Western Ghats and Kerala calamity

Rescue workers search for the bodies of missing persons after a landslide, triggered by heavy rains and floods, at Nenmara in Palakkad on Friday, Aug 17, 2018. 10 people have reportedly died in the mishap. (PTI Photo)

Kottiyoor, a village in the eastern side of Kannur district of Kerala, witnessed violence as part of a protest against the recommendations of Kasturirangan committee report to protect the Western Ghats in November 2013. A viral video of a horrible landslide shot from the same Kottiyoor! The panchayat Kottiyoor was one of the 123 villages categorised as Ecologically Sensitive Zone (ESZ) in Kasturirangan Committee report on the Western Ghats.

The Dr K Kasturirangan-led 'High-Level Working Group on Western Ghats' (HWGWG) as well as the previous report of 'Western Ghats Ecology Expert Panel' (WGEEP) led by Prof Madhav Gadgil, recommended reducing the mass-scale constructions, banning mining and the quarrying and promotion of eco-friendly agricultural activities in these zones. While the Gadgil committee considered the entire Western Ghats as Ecologically Sensitive Area and categorised into three zones with specific recommendations to pursue the activities in each zone, the Kasturirangan omitted almost 60 per cent areas from the ESZs.

Gadgil committee report
Report of Western Ghats Ecology Expert Panel

The comprehensive analysis by the Gadgil and Kasturirangan committees had revealed the vulnerability of the ecosystem in the Western Ghats. The widespread landslide and majority of the deaths in Kerala this year reported from the hilly areas of the Western Ghats and most of them are under ESZ categories as put in both reports.

More than 50 per cent (approx 20,000 sq km) of the total land area of Kerala are the Western Ghats and the existence of the ghats is necessary for the Indian peninsula since it helps the ecological balance of entire South India. It plays the role of a wall and determines the climate of the western coast of southern India including Kerala. Historically, the ghats receive heavy rainfalls - as high as 500 cm - and the thick vegetation and soil preserve the water. The excess water would flow through the natural streams, which eventually form rivers, which is known as hydrological pathways. Almost all major rivers in South India (and all 44 rivers in Kerala) originate from the ghats.

Land occupation and side effects

The original residents in the Western Ghats area were tribals. In the second half of the 19th century, the British planters occupied a very large area for cultivating cash crops like tea, coffee, and spices. The British government also tried to protect the forest by implementing reserve forest policy.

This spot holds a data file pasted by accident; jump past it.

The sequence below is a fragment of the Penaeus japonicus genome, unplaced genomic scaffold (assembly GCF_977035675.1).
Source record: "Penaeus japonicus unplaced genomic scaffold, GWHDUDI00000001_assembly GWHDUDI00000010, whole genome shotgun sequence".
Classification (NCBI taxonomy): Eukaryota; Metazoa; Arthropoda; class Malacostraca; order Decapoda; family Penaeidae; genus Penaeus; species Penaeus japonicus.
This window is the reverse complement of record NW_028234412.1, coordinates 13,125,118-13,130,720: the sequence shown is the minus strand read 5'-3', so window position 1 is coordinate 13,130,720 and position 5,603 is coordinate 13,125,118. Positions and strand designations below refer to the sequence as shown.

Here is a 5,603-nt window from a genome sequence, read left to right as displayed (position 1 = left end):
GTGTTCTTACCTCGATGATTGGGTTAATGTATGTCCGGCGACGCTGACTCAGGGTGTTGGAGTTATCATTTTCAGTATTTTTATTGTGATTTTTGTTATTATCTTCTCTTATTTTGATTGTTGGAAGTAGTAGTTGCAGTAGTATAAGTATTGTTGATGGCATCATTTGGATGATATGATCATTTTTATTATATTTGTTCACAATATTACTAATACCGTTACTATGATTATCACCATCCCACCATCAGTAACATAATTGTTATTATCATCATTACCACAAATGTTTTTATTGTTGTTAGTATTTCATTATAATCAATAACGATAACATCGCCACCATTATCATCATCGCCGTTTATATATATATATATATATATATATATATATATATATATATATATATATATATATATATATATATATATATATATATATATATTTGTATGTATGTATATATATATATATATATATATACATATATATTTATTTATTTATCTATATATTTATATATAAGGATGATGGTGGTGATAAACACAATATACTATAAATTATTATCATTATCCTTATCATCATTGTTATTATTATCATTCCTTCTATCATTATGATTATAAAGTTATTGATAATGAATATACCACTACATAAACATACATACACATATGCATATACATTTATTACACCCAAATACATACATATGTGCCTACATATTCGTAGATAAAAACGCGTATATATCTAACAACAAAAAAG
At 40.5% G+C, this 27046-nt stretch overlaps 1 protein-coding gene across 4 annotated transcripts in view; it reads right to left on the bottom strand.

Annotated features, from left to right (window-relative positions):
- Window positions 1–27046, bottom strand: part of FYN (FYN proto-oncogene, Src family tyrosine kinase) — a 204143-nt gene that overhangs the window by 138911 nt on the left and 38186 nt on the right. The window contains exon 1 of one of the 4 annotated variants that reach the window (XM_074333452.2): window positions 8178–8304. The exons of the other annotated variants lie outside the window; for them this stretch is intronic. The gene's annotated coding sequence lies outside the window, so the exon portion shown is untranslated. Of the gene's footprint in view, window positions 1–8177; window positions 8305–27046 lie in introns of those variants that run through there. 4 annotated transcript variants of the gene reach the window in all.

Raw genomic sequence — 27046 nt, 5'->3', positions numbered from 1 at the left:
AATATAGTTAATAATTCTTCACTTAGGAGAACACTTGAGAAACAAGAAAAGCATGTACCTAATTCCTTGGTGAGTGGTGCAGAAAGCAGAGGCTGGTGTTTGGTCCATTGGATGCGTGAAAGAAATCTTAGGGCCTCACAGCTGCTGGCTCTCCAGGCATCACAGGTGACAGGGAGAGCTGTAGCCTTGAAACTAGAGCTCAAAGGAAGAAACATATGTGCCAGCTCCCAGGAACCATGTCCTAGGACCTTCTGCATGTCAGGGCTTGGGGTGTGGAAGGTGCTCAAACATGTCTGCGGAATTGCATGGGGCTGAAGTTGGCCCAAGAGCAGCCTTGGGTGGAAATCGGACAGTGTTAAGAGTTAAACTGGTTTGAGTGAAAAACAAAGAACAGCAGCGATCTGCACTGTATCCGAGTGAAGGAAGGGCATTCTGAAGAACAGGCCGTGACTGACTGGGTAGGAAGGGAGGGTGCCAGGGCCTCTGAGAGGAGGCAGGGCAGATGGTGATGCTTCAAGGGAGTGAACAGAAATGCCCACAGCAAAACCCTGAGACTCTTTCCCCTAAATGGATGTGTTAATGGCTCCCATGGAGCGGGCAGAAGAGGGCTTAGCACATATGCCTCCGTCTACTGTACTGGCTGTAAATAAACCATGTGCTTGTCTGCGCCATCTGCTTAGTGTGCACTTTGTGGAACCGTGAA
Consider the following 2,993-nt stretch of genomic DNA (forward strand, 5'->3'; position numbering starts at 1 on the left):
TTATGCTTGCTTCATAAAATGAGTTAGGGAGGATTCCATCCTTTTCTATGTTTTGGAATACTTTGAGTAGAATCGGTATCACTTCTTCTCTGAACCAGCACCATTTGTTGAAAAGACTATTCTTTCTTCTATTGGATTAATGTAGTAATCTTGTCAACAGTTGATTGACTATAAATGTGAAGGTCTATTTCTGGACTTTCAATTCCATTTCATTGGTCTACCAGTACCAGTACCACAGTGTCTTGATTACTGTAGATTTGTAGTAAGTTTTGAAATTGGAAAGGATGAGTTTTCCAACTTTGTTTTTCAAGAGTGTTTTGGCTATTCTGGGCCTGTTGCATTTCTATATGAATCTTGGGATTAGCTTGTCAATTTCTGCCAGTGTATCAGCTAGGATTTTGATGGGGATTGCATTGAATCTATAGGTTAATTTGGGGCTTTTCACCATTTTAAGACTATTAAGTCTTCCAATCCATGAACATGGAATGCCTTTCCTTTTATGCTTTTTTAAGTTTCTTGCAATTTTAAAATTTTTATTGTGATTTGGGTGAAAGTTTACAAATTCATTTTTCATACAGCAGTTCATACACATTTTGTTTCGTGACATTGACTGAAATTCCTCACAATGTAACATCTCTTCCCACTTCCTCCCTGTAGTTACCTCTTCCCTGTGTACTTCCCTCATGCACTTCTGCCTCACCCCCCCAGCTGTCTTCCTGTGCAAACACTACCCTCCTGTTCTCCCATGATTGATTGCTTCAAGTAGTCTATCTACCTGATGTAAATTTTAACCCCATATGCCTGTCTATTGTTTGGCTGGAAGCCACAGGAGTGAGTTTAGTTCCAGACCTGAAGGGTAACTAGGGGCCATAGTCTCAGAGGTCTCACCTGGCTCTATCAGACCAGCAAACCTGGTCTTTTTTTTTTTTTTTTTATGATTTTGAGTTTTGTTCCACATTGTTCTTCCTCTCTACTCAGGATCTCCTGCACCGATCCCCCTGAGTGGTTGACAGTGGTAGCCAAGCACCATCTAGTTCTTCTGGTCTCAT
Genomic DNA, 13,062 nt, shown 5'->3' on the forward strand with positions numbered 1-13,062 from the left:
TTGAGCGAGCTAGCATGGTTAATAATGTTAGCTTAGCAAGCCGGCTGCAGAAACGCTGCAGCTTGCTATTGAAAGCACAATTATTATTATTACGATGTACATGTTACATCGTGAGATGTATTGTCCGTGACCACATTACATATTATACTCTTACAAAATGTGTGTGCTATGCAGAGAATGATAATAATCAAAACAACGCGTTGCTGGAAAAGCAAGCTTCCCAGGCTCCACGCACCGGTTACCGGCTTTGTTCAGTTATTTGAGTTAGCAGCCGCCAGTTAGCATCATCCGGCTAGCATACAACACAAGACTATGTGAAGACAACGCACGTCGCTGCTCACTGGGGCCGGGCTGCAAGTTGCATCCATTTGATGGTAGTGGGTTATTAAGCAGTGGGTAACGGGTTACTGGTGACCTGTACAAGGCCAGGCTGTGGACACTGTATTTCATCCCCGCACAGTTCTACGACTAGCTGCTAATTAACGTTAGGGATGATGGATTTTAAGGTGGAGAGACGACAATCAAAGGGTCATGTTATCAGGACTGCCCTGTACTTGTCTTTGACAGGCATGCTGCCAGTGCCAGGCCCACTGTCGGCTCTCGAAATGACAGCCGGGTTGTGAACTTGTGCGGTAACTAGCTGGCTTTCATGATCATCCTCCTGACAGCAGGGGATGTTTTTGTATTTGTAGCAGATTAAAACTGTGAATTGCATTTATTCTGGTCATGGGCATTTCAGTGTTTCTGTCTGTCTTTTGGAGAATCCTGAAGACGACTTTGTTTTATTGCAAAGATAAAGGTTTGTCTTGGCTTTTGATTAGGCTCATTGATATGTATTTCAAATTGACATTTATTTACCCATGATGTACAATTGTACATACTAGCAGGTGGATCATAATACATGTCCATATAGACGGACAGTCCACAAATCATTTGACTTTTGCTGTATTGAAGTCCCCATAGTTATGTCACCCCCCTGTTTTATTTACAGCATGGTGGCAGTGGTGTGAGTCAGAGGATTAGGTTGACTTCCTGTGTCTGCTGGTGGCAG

Later, people migrated to high-range areas in the Western Ghats, especially Wayanad, Idukki and eastern parts of northern districts from other parts of the state during the popular Malabar Migrations. These people cleared a wide area of forest land for agriculture and plantations. The big players also started occupying the lands in the area for big plantations and the boom in tourism led to the popping up of resorts and other related industries. A study by biodiversity board reveals that there is over 1,500 per cent increase in the population in these areas in last 80 years.

Worst are the mining and quarrying on the west-face slope of the Western Ghats. The granite rich hills quickly turned to quarries without proper clearance from authorities. The hills become bald as trees were cleared for constructions, mining and quarrying, and plantations. According to an Indian Institute of Science (IISc) study titled 'Four decades of forest loss: Drought in Kerala', the state lost 906,440 hectares forest land between 1973 and 2016.

On the other hand, the government has no data regarding the total number of the quarries in the state, despite having the compulsory clearance from nine state departments. However, a recent study by researchers T V Sajeev and Alex C J mapped a total of 5,924 granite quarries spread across 7157.6 hectares in 13 districts.

Apart from blocking the natural streams of the water the soil erosion due to deforestation and other activities also damaged the ecosystem in the ghats. During the monsoons for last few decades, eastern Kerala witnessed landslides almost all slope areas in the Western Ghats, which was unheard in earlier times. A research on the landslide on the west-face side of the Western Ghats by Sekhar L Kuriakose, G Sankar and C Muraleedharan states that early reports and documents show "a reduced rate of slope instability in the past."

The incessant rains in this monsoon season badly hit the fragile high range in the Western Ghats which eventually led to widespread landslides and flash floods and caused the highest casualties in the death toll. Initial reports from environmentalists in Kerala prove that almost all quarry-concentrated areas had witnessed landslides this time.


'Murivetta Malayazham'
book by Nabeel C K M